Development of highly efficient protocols for extraction and amplification of cytomegalovirus DNA from dried blood spots for detection and genotyping of polymorphic immunomodulatory genes


Authors: Christian Berg aff001;  Martin B. Friis aff003;  Mette M. Rosenkilde aff002;  Thomas Benfield aff004;  Lene Nielsen aff003;  Hans R. Lüttichau aff001;  Thomas Sundelin aff003
Authors place of work: Unit for Infectious Diseases, Department of Medicine, Herlev-Gentofte Hospital, University of Copenhagen, Herlev, Denmark aff001;  Laboratory for Molecular Pharmacology, Department of Biomedical Sciences, Panum Institute, University of Copenhagen, Copenhagen, Denmark aff002;  Department of Clinical Microbiology, Herlev-Gentofte Hospital, University of Copenhagen, Herlev, Denmark aff003;  Department of Infectious Diseases, Hvidovre Hospital, University of Copenhagen, Hvidovre, Denmark aff004
Published in the journal: PLoS ONE 14(9)
Category: Research Article
doi: 10.1371/journal.pone.0222053

Summary

Congenital cytomegalovirus (CMV) infection is a major cause of birth defects ranging from developmental disorders to stillbirth. Most newborns affected by CMV do not present with symptoms at birth but are at risk of sequelae at later stages of their childhood. Stored dried blood spots (DBS) taken at birth can be used for retrospective diagnosis of hereditary diseases, but detection of pathogens is challenged by potentially low pathogen concentrations in the small blood volume available in a DBS. Here we test four different extraction methods for optimal recovery of CMV DNA from DBS at low to high CMV titers. The recovery efficiencies varied widely between the different extractions (from 3% to 100%) with the most efficient method extracting up to 113-fold more CMV DNA than the least efficient and 8-fold more than the reference protocol. Furthermore, we amplified four immunomodulatory CMV genes from the extracted DNA: the UL40 and UL111A genes which occur as functional knockouts in some circulating CMV strains, and the highly variable UL146 and US28 genes. The PCRs specifically amplified the CMV genes at all tested titers with sufficient quality for sequencing and genotyping. In summary, we here report an extraction method for optimal recovery of CMV DNA from DBSs that can be used for both detection of CMV and for genotyping of polymorphic CMV genes in congenital CMV infection.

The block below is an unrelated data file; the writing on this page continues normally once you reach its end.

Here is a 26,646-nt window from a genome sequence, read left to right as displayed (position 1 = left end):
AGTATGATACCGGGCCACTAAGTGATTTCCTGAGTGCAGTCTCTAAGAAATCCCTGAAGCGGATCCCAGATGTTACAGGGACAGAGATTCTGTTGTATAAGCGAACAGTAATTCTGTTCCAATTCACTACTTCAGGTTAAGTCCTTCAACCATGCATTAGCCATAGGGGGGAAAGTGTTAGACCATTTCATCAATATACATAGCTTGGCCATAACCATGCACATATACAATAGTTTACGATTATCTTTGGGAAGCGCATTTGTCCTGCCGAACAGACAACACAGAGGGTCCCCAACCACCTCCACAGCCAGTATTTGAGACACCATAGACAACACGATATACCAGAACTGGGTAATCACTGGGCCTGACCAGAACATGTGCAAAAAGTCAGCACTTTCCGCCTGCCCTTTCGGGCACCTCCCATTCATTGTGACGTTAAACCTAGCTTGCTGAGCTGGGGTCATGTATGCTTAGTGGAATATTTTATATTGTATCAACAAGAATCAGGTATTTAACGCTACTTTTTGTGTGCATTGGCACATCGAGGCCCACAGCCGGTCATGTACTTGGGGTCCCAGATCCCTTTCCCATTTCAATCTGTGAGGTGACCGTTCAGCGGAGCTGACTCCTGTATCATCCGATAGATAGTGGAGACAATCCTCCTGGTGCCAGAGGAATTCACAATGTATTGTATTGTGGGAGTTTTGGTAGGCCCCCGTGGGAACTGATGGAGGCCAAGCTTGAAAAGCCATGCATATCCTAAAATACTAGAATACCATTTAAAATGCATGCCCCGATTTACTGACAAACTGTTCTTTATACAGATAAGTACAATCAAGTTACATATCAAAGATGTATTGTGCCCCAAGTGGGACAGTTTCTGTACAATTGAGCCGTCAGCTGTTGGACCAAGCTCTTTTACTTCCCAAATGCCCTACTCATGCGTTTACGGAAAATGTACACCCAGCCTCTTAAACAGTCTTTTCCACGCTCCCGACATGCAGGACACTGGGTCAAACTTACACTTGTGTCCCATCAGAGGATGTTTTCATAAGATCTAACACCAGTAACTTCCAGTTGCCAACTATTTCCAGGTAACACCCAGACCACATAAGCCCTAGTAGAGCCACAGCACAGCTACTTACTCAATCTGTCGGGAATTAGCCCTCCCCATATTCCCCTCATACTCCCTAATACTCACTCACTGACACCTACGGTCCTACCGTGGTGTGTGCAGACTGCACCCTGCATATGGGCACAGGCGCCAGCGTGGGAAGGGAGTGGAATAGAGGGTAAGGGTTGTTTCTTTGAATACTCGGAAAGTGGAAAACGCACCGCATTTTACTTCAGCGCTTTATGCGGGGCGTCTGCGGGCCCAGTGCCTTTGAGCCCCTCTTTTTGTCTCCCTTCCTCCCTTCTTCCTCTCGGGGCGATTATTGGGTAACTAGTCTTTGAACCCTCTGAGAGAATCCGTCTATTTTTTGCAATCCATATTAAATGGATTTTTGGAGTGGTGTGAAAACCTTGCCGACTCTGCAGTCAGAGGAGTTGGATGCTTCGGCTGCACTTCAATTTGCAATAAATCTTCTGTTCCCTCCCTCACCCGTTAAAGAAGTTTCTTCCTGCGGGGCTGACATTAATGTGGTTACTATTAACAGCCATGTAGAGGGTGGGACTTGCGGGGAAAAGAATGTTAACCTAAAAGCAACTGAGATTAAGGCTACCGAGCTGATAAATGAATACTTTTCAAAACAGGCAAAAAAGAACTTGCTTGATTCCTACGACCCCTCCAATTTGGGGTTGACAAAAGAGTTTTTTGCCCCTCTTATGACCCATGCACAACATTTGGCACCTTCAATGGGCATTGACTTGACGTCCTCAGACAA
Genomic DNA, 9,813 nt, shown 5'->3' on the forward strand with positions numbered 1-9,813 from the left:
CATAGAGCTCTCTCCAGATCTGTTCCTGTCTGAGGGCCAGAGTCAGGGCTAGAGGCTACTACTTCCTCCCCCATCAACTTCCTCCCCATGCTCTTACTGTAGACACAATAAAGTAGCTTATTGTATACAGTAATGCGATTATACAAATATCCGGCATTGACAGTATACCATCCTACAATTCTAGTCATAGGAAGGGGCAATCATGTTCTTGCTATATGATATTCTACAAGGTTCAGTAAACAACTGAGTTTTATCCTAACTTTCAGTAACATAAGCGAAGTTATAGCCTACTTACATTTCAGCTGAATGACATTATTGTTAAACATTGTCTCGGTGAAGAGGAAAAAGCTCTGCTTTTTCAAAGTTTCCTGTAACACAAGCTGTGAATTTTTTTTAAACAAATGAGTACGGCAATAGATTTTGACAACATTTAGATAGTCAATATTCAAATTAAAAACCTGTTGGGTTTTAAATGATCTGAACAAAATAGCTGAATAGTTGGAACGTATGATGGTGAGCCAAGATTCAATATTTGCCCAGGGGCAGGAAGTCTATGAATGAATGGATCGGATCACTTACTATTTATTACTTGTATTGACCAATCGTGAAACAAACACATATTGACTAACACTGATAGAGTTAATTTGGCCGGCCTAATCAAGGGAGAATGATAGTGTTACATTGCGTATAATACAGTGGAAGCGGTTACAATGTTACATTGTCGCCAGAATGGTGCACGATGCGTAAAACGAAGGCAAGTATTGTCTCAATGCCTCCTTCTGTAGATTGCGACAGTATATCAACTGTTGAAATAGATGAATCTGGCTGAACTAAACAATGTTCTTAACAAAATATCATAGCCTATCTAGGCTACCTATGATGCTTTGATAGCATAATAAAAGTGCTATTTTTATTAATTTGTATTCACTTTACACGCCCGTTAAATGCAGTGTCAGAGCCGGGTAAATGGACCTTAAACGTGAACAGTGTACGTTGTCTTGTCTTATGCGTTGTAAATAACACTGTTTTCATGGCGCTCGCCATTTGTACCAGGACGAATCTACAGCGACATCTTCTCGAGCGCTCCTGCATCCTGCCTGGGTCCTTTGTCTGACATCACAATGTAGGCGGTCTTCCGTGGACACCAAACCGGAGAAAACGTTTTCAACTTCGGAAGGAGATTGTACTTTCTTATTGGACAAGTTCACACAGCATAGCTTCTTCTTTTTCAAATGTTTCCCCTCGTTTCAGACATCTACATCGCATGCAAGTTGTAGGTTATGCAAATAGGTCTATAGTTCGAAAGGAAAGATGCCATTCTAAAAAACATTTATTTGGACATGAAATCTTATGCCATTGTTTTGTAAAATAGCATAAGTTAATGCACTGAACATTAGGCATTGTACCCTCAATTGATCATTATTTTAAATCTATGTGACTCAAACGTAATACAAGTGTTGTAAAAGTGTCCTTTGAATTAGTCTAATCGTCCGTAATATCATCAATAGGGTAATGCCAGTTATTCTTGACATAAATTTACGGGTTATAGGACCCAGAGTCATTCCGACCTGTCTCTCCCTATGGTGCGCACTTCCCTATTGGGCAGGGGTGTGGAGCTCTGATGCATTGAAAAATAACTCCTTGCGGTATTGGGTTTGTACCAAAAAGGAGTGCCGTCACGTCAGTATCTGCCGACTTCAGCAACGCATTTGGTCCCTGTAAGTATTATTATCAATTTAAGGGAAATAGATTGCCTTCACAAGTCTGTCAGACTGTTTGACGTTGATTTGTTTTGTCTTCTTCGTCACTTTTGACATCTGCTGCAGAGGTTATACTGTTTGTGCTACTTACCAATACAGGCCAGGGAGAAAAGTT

Keywords:

Biology and life sciences – Molecular biology – Molecular biology techniques – Artificial gene amplification and extension – Polymerase chain reaction – Organisms – Viruses – DNA viruses – Herpesviruses – Human cytomegalovirus – Viral pathogens – Herpesviruses – Human cytomegalovirus – Microbiology – Medical microbiology – Microbial pathogens – Viral pathogens – Herpesviruses – Human cytomegalovirus – Anatomy – Body fluids – Blood – Physiology – Body fluids – Blood – Genetics – Gene amplification – DNA – Biochemistry – Nucleic acids – DNA – Research and analysis methods – Molecular biology techniques – Artificial gene amplification and extension – Polymerase chain reaction – Extraction techniques – DNA extraction – Medicine and health sciences – Infectious diseases – Viral diseases – Cytomegalovirus infection – Pathology and laboratory medicine – Pathogens – Microbial pathogens – Viral pathogens – Herpesviruses – Human cytomegalovirus – Anatomy – Body fluids – Blood – Physiology – Body fluids – Blood – Engineering and technology – Equipment – Laboratory equipment – Filter paper

Introduction

Cytomegalovirus (CMV) is a widespread human herpesvirus that establishes lifelong latent infection and is a major cause of birth defects as well as morbidity and mortality in immunocompromised individuals [1]. In people living with HIV and organ transplant recipients, CMV infection may cause a multitude of debilitating and life-threatening organ diseases, most notably retinitis, colitis, and pneumonitis. During pregnancy, primary infection or reactivation of latent CMV reservoirs can lead to mother-to-child transmission, which can result in congenital CMV syndrome, characterized by a variety of symptoms including sensorineural hearing loss, vision impairment, mental retardation and stillbirth. Furthermore, congenital CMV syndrome is a potentially underdiagnosed disease with an estimated 87% of newborns with CMV infection being born asymptomatic [2]. These children are at risk of developing permanent sequelae at later stages of their childhood which occurs in as many as 13.5% of the cases [2]. The health burden of congenital CMV disease is considerable and has been estimated to $4 billion annually in the US by a National Academy of Science approved and National Institute of Health funded committee, ranking it in the most cost-effective group for vaccine development [3].